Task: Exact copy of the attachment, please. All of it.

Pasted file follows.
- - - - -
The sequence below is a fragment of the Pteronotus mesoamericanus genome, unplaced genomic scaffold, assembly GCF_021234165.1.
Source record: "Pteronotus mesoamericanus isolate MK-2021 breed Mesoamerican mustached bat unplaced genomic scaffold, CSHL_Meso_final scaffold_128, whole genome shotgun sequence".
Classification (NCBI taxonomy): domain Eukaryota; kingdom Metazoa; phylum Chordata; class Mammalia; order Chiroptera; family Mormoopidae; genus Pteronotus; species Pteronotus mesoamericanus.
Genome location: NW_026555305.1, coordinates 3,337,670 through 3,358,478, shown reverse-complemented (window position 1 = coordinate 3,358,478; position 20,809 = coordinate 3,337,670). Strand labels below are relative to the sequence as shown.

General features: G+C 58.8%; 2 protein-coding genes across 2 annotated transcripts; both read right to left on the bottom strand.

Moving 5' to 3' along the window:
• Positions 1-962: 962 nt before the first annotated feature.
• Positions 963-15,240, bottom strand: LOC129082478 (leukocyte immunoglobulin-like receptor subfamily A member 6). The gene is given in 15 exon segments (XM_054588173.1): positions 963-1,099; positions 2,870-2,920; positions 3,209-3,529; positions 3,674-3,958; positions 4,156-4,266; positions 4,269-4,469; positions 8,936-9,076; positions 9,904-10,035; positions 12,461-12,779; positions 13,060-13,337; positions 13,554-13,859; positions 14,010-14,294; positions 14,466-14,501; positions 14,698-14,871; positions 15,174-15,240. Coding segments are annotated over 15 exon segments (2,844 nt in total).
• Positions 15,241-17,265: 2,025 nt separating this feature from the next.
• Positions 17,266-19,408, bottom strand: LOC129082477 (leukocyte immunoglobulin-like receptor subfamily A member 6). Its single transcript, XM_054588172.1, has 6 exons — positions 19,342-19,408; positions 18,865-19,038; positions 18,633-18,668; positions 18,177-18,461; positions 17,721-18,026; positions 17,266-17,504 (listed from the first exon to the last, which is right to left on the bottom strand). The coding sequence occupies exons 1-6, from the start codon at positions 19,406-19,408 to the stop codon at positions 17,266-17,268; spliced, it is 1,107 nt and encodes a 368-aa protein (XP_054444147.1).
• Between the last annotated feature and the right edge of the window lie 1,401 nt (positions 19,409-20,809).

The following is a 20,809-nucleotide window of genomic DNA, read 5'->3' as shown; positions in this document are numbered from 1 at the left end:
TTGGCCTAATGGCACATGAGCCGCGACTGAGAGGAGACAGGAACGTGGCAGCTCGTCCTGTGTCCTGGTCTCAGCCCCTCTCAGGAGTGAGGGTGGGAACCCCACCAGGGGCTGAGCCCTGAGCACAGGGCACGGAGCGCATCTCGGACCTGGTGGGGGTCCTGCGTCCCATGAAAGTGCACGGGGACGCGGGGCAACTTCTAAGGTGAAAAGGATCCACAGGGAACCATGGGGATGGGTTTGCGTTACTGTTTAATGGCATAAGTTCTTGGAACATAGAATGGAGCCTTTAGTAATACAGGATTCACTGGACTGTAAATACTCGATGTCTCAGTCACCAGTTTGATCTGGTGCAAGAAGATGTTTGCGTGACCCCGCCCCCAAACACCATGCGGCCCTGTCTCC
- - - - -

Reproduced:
The sequence below is a fragment of the Pteronotus mesoamericanus genome, unplaced genomic scaffold, assembly GCF_021234165.1.
Source record: "Pteronotus mesoamericanus isolate MK-2021 breed Mesoamerican mustached bat unplaced genomic scaffold, CSHL_Meso_final scaffold_128, whole genome shotgun sequence".
Classification (NCBI taxonomy): domain Eukaryota; kingdom Metazoa; phylum Chordata; class Mammalia; order Chiroptera; family Mormoopidae; genus Pteronotus; species Pteronotus mesoamericanus.
Genome location: NW_026555305.1, coordinates 3,337,670 through 3,358,478, shown reverse-complemented (window position 1 = coordinate 3,358,478; position 20,809 = coordinate 3,337,670). Strand labels below are relative to the sequence as shown.

General features: G+C 58.8%; 2 protein-coding genes across 2 annotated transcripts; both read right to left on the bottom strand.

Moving 5' to 3' along the window:
• Positions 1-962: 962 nt before the first annotated feature.
• Positions 963-15,240, bottom strand: LOC129082478 (leukocyte immunoglobulin-like receptor subfamily A member 6). The gene is given in 15 exon segments (XM_054588173.1): positions 963-1,099; positions 2,870-2,920; positions 3,209-3,529; positions 3,674-3,958; positions 4,156-4,266; positions 4,269-4,469; positions 8,936-9,076; positions 9,904-10,035; positions 12,461-12,779; positions 13,060-13,337; positions 13,554-13,859; positions 14,010-14,294; positions 14,466-14,501; positions 14,698-14,871; positions 15,174-15,240. Coding segments are annotated over 15 exon segments (2,844 nt in total).
• Positions 15,241-17,265: 2,025 nt separating this feature from the next.
• Positions 17,266-19,408, bottom strand: LOC129082477 (leukocyte immunoglobulin-like receptor subfamily A member 6). Its single transcript, XM_054588172.1, has 6 exons — positions 19,342-19,408; positions 18,865-19,038; positions 18,633-18,668; positions 18,177-18,461; positions 17,721-18,026; positions 17,266-17,504 (listed from the first exon to the last, which is right to left on the bottom strand). The coding sequence occupies exons 1-6, from the start codon at positions 19,406-19,408 to the stop codon at positions 17,266-17,268; spliced, it is 1,107 nt and encodes a 368-aa protein (XP_054444147.1).
• Between the last annotated feature and the right edge of the window lie 1,401 nt (positions 19,409-20,809).

The following is a 20,809-nucleotide window of genomic DNA, read 5'->3' as shown; positions in this document are numbered from 1 at the left end:
TTGGCCTAATGGCACATGAGCCGCGACTGAGAGGAGACAGGAACGTGGCAGCTCGTCCTGTGTCCTGGTCTCAGCCCCTCTCAGGAGTGAGGGTGGGAACCCCACCAGGGGCTGAGCCCTGAGCACAGGGCACGGAGCGCATCTCGGACCTGGTGGGGGTCCTGCGTCCCATGAAAGTGCACGGGGACGCGGGGCAACTTCTAAGGTGAAAAGGATCCACAGGGAACCATGGGGATGGGTTTGCGTTACTGTTTAATGGCATAAGTTCTTGGAACATAGAATGGAGCCTTTAGTAATACAGGATTCACTGGACTGTAAATACTCGATGTCTCAGTCACCAGTTTGATCTGGTGCAAGAAGATGTTTGCGTGACCCCGCCCCCAAACACCATGCGGCCCTGTCTCC